Health & Fitness

Maximise your walk routines: One step at a time 

Maximise your walk routine to put the spring in your step. Here is your complete guide to the trot

Maximise your walk routine to put the spring in your step. Here is your complete guide to the trot
Lace Up!

Our walk journal has gained momentum over the two years, emerging as the championed form of exercise. Now with the group treks on weekends, family and friend trots in the evening, and the rush through the crowded markets, there is a recalibrated focus on the joy of making good use of your tootsies. From playlists and podcasts for making the walkathon an interesting affair, to tracker apps for clocking your steps, walking has been elevated to another calorie-chomping level altogether, revelling in its inclusivity as it draws in beginners, enthusiasts, amateurs…to celebrate the stride. Cue into your complete decoder.

Step up
Says fitness and nutrition coach Prateek Kumar, founder, FitCru, “Walking is a great way to spike your metabolic rate. This slow state of burning calories works very well in improving the rate at which our cells transfer energy. Walk in a way that is natural to you, while maintaining a correct posture. Try to distribute your body weight on the three points of your feet (heel, the ball under your small toe and the ball under your big toe).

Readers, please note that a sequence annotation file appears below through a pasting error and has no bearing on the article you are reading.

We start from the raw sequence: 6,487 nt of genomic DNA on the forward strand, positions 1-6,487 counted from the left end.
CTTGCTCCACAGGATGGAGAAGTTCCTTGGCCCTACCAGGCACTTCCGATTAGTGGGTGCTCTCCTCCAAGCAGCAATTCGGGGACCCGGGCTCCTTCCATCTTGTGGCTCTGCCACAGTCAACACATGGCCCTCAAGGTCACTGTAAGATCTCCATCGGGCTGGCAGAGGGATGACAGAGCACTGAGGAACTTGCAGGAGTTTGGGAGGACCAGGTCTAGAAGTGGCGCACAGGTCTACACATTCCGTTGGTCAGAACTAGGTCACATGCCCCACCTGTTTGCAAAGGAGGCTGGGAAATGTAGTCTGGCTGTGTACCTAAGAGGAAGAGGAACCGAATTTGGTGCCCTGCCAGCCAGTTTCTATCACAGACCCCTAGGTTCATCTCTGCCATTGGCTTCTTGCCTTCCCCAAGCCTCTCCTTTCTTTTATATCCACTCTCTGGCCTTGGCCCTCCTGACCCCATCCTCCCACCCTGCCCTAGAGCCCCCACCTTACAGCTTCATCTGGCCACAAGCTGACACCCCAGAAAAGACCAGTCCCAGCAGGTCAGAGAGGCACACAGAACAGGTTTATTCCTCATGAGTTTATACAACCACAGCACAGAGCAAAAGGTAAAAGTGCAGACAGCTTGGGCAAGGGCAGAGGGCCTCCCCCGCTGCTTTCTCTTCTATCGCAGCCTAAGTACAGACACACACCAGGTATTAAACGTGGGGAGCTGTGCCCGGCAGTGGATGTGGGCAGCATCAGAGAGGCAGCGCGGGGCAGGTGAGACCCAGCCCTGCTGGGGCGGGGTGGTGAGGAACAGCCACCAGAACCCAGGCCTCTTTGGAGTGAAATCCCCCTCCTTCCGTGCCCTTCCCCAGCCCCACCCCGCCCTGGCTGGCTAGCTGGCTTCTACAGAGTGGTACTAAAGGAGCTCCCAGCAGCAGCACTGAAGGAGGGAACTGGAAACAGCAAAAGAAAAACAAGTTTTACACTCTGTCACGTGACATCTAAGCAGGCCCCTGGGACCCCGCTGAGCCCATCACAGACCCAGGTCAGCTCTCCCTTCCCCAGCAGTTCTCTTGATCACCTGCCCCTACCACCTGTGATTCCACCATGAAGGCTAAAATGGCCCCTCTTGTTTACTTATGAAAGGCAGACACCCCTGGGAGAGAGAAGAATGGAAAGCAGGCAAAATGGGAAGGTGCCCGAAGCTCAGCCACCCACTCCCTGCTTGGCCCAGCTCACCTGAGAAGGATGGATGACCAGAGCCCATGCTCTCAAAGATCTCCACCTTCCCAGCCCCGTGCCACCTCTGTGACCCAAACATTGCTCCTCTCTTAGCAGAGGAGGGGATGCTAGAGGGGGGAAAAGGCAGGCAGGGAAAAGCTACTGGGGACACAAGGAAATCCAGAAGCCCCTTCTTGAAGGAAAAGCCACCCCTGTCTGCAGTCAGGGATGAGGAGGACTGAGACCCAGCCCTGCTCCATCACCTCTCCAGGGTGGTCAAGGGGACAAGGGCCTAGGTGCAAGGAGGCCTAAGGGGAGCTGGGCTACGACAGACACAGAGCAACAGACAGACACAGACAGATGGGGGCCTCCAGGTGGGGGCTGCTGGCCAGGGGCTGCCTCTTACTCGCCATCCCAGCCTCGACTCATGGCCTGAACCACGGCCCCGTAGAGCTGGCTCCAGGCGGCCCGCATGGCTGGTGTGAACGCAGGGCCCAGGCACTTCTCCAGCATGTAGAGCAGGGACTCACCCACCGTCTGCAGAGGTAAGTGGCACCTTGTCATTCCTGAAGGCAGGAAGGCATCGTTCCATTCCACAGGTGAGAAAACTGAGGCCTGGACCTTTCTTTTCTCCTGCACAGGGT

Keep your pelvis tilted inwards by keeping your core and glutes engaged. Roll back your shoulders, furthest away from your ears. This is the best way to maintain a good posture while you walk and safeguard your knees, ankles, neck, or lower back.” Prateek walks daily on an incline for 20 minutes, walks his dogs, and walks to work and back home. “These rules have really helped me burn an extra 2,000 calories in a week, which is actually more appealing to me than a delicious pizza,” he grins.

Walking barefoot on the dew-tipped grass in the morning has always been championed, for fobbing off stiffness and swelling in legs, bettering body posture and strengthening our immune system. The natural moistness brings in a treasured nerve nourishment and improved foot function, in keeping with the theory that all life forms are subjected to the healing electromagnetic forces exerted by the earth. This is called ‘grounding’ and works towards reducing free radicals, stress and tension in the body. With the surface of the earth and our bodies—both being electrically conductive, we build up and develop positive charge throughout the day.

Shilpi Madan for Sunday Standard

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